Life of the Navvy and stories from the cut


Advertisement
United Kingdom's flag
Europe » United Kingdom » England » Merseyside » Wirral
September 28th 2017
Published: October 2nd 2017
Edit Blog Post

Woolly says – Just how much rain can come out of one sky!!! We’ve had torrential rain, sheet rain, wet rain, rain showers and drizzle, will it never end! I completely understand why the Welsh refer to it as the Green Green Valleys of Home but they forget to mention that they were wet valleys! Having stuck my trunk out of our van and felt the huge drops of the latest deluge I kicked my golf clubs in disgust and decided to give Jo my cutest look in the hope that she would do something about the wet conditions.



I’m starting to worry about the cross eyed mammoth and had wondered if an eye test might be needed! His grubby face grimaced at me and with his eyes now rolling I wondered if he might actually need a doctor!



Woolly says – as my considerable charms seemed to have been ignored I ferreted through our mountain of tourist leaflets and presented her with one that I felt might be gentle on her aging body. Ellesmere Port was founded in 1866 at the outlet of the never completed Ellesmere Canal. The canal was designed and engineered by William Jessop and Thomas Telford as part of a project to connect the rivers Severn, Mersey and Dee. The first houses in Ellesmere Port itself, grew up around the docks and the first main street was Dock Street, which now houses the National Waterways Museum. I smiled winningly once more and it appeared that my subtle messages had percolated and an outing was on the cards.



As I watched him throwing leaflets around I had a feeling that my plan of ticking off some of the things on my incredibly long list was about to end for the day, as he thrust a pamphlet under my nose it appeared that he had chosen the destination for the day.



Woolly says – What should have been an twenty five minute drive turned into an hour as we ignored the sat nav and spent a lot of time sailing merrily round roundabouts! Just as we appeared to be heading in the wrong direction once more I spotted a sign for the museum and the car came to a screeching halt before being turned and I felt hopeful that we might actually arrive. The museum became part of a trust in the 1970’s and work continues today in the preservation of boats that have been donated, found and borrowed to keep the heritage of the canals alive. There was of course one problem with an outing like this, the risk involved in my health and wellbeing…… water! Having considered this on our extensive journey there I had come to only one conclusion…..



As we entered the site I noticed that my small companion was limping and not wanting to spend the day watching him stumble round I offered the inside of my jacket as his transport.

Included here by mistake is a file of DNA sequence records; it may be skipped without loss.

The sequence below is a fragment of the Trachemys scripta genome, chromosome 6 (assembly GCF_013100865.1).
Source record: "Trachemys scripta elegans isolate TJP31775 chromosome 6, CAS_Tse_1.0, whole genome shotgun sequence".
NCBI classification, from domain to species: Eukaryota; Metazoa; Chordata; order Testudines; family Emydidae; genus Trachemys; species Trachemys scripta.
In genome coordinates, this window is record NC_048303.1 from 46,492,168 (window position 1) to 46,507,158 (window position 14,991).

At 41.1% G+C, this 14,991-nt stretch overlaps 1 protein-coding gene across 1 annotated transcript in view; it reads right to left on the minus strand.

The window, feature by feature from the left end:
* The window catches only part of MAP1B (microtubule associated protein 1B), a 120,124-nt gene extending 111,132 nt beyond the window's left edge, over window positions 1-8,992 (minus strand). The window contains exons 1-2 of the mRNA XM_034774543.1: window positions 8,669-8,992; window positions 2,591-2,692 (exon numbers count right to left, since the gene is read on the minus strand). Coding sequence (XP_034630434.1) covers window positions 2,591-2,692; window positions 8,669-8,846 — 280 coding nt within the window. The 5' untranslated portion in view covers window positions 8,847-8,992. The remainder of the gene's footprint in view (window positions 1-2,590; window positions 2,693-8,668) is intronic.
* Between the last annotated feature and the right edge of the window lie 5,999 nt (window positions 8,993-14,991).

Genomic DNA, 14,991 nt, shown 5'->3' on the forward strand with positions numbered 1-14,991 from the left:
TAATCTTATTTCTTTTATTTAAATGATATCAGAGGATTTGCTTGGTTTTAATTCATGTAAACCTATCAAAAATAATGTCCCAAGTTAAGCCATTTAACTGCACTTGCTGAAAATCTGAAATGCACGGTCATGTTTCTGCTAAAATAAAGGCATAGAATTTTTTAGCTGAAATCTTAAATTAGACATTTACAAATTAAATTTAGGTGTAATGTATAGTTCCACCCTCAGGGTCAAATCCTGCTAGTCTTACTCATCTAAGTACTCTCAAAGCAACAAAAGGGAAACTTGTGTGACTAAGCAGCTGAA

Woolly says - ….. It works every time and as I settled into the warmth I took in my surroundings. Canals ran in each direction with beautifully restored warehouses and smartly painted locks, as we crossed the first of two bridges I gripped on tight as Jo peered over and into the lock bottom to watch the water pouring down form the canal above below. A variety of boats were moored up and ready for my inspection and having looked over the ice breaking boat, Worcester, I noticed that there were some steps leading down into the deck of one called Shad. Built in 1936 Shad had spent her working life carrying fish, not smelling a wiff of anything fishy I jumped down the steps and into the smallest cabin in the world…. It was small even by my standards of size. A wall bunk took up the one side of the wood panelled interior while a cute stove and a cupboard covered the other, not enough room to swing a mammoth yet whole families would have lived in this space at one point.



We sat in the small space as a voice told us about the canal boats artwork.



Woolly says - Roses and Castles is the colourful canal folk art that was used to decorate working narrowboats in the 19th century, although called roses and castles the designs also include flowers, cottages, churches and rivers - anything in fact that could be part of a romantic landscape. The art would cover virtually everything in or on the narrowboat – including the vessel itself. The drinking can, the horse’s harness, doors, fitted furniture, lamps, anything and everything was decorated with bright and cheerful chocolate-box designs. Started in the early 19th century it is still produced today although mainly for tourist. Having admired the rest of the fleet on display we made our way into the main exhibition shed which was filled with information and displays on how the canal boats were built, the making of fenders and the historical artefacts that had been collected over the years.